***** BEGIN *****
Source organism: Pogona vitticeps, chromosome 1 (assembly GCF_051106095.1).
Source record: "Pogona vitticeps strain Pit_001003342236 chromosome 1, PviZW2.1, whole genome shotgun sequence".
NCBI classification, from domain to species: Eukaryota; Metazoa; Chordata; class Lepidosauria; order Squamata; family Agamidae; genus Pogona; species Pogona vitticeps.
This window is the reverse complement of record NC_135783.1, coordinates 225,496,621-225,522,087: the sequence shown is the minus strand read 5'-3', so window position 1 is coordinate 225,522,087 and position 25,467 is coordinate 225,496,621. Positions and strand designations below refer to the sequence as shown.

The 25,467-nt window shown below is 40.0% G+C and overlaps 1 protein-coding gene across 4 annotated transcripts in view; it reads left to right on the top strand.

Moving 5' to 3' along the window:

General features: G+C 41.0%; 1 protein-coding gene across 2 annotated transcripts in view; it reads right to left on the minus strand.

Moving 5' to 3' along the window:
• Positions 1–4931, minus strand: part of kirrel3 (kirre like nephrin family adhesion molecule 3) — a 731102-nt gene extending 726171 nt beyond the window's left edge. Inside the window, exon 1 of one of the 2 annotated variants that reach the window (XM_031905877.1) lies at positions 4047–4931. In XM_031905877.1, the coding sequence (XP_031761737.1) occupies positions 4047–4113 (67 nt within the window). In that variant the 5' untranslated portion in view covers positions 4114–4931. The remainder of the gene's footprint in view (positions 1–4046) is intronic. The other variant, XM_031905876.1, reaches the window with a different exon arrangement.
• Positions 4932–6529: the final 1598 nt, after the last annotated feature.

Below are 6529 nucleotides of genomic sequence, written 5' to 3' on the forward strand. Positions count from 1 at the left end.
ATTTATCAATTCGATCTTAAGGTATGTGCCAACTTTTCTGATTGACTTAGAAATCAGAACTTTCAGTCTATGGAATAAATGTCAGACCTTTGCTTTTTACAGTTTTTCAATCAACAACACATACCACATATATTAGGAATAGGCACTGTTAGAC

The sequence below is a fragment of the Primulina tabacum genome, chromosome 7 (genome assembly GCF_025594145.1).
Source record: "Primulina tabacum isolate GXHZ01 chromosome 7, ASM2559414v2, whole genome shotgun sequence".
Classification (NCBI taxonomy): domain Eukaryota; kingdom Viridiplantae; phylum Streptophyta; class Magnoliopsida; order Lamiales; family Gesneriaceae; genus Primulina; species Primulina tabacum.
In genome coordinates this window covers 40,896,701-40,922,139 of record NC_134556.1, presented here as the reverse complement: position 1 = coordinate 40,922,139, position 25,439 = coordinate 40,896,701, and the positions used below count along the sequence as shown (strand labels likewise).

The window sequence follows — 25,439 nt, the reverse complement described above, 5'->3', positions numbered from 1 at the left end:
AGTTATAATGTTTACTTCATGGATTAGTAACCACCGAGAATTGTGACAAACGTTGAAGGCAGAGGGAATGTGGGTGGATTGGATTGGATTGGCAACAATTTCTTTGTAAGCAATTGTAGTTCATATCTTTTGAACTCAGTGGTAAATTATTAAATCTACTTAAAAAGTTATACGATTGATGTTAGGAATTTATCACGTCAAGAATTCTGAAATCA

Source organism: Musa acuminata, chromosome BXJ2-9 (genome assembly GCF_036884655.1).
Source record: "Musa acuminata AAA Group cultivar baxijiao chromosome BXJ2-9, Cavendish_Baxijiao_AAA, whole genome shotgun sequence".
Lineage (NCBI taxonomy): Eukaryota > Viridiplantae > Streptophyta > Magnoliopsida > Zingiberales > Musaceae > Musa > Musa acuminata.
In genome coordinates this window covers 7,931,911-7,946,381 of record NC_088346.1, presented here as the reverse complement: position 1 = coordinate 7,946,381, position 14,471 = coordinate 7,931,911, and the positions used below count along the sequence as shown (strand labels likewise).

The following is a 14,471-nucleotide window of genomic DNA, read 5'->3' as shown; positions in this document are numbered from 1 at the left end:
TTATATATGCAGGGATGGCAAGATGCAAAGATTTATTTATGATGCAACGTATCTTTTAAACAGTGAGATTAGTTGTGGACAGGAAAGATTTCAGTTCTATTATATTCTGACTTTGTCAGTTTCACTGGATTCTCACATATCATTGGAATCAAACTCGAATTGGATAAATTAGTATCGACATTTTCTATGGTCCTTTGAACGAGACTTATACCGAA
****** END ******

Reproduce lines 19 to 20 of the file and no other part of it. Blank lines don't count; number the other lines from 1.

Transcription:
Source organism: Musa acuminata, chromosome BXJ2-9 (genome assembly GCF_036884655.1).
Source record: "Musa acuminata AAA Group cultivar baxijiao chromosome BXJ2-9, Cavendish_Baxijiao_AAA, whole genome shotgun sequence".